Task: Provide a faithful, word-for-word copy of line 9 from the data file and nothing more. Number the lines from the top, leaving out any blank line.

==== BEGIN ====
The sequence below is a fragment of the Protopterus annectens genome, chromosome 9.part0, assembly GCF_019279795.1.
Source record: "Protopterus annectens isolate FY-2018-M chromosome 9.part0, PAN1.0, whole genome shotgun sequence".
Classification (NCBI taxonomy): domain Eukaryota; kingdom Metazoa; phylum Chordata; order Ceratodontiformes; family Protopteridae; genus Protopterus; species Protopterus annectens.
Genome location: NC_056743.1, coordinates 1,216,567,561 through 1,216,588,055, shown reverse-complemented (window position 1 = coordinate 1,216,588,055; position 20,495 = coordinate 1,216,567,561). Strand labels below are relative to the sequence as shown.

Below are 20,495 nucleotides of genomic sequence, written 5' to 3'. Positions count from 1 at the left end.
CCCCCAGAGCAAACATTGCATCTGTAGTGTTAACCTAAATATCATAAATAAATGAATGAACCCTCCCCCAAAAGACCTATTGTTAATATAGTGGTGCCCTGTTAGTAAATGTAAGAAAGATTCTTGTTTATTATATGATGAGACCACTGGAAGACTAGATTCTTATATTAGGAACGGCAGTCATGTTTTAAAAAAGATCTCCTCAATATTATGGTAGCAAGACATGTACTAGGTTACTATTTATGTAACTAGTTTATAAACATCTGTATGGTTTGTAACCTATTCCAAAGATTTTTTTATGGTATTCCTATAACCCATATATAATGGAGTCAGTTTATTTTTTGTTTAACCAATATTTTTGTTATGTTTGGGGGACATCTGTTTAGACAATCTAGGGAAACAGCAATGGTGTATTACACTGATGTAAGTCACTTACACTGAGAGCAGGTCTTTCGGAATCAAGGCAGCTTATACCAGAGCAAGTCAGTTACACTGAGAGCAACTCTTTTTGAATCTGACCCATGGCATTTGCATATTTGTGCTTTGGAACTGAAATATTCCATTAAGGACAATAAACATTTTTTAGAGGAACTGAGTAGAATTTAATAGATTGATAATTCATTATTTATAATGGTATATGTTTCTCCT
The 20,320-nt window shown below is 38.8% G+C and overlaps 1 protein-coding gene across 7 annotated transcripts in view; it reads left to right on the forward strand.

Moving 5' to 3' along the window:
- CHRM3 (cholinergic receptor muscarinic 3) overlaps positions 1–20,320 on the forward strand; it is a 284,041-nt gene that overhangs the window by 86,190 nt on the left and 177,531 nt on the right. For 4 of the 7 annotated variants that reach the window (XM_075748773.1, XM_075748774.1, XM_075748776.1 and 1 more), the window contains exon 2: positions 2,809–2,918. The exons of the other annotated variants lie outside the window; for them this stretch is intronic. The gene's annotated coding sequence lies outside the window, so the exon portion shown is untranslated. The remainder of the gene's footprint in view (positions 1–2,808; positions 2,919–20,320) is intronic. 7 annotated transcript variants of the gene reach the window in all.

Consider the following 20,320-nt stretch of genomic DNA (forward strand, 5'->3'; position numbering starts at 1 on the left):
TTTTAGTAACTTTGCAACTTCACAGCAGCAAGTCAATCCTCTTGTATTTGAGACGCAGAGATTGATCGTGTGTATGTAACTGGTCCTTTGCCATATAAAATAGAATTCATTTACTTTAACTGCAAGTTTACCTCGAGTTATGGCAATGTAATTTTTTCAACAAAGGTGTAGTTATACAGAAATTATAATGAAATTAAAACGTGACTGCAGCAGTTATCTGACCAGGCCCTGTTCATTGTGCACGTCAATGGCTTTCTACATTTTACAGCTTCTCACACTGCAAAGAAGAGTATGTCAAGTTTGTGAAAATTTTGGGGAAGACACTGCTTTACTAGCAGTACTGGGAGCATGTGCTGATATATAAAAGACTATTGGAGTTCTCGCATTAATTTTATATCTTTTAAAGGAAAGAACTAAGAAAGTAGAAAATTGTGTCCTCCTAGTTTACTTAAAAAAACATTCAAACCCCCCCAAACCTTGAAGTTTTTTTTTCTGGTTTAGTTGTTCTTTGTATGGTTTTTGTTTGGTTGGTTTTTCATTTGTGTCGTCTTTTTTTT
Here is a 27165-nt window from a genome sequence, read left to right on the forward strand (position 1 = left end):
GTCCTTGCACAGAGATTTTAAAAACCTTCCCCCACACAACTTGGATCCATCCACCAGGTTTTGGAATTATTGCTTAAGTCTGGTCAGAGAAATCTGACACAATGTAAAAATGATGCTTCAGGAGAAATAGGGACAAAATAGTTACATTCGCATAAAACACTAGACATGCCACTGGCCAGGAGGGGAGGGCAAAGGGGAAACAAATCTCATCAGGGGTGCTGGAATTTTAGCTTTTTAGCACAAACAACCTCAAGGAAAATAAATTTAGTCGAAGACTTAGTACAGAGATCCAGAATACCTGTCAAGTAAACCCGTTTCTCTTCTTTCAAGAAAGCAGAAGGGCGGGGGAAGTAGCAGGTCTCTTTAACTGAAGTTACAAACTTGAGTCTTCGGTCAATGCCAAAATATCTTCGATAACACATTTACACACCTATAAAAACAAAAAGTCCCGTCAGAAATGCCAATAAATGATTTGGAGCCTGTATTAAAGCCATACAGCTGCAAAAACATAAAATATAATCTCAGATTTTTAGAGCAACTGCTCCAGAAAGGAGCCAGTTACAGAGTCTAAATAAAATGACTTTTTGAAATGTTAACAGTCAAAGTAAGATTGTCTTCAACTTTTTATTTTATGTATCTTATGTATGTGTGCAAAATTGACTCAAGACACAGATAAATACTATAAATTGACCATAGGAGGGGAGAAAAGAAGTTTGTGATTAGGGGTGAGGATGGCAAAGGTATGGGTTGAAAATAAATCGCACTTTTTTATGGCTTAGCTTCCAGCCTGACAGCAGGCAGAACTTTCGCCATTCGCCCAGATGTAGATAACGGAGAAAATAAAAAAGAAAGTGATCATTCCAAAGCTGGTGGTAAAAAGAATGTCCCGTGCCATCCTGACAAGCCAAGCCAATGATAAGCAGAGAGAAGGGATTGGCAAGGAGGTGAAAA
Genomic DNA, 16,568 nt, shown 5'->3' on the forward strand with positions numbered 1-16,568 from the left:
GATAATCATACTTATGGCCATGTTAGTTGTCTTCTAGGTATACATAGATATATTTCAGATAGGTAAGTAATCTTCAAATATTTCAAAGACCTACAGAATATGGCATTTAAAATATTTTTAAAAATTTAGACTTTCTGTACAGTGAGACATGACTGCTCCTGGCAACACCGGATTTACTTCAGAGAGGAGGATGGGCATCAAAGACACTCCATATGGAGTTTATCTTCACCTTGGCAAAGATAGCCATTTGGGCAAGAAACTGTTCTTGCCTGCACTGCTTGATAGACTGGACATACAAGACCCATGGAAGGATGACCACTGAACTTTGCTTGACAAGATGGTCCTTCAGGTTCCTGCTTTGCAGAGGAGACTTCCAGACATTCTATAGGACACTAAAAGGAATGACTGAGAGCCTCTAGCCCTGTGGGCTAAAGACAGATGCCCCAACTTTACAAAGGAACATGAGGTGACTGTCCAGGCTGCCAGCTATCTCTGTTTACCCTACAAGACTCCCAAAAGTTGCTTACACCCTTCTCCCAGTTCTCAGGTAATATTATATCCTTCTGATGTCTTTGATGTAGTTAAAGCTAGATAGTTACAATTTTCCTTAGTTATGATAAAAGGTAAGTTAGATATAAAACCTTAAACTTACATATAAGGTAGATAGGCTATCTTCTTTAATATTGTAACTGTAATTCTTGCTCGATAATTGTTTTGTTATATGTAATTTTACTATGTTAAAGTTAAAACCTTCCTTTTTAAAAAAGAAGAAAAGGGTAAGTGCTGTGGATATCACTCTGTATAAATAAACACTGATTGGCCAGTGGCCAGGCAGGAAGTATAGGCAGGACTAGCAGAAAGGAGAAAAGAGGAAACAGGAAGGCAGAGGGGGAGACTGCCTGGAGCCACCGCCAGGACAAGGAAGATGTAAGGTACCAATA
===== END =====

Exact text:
- CHRM3 (cholinergic receptor muscarinic 3) overlaps positions 1–20,320 on the forward strand; it is a 284,041-nt gene that overhangs the window by 86,190 nt on the left and 177,531 nt on the right. For 4 of the 7 annotated variants that reach the window (XM_075748773.1, XM_075748774.1, XM_075748776.1 and 1 more), the window contains exon 2: positions 2,809–2,918. The exons of the other annotated variants lie outside the window; for them this stretch is intronic. The gene's annotated coding sequence lies outside the window, so the exon portion shown is untranslated. The remainder of the gene's footprint in view (positions 1–2,808; positions 2,919–20,320) is intronic. 7 annotated transcript variants of the gene reach the window in all.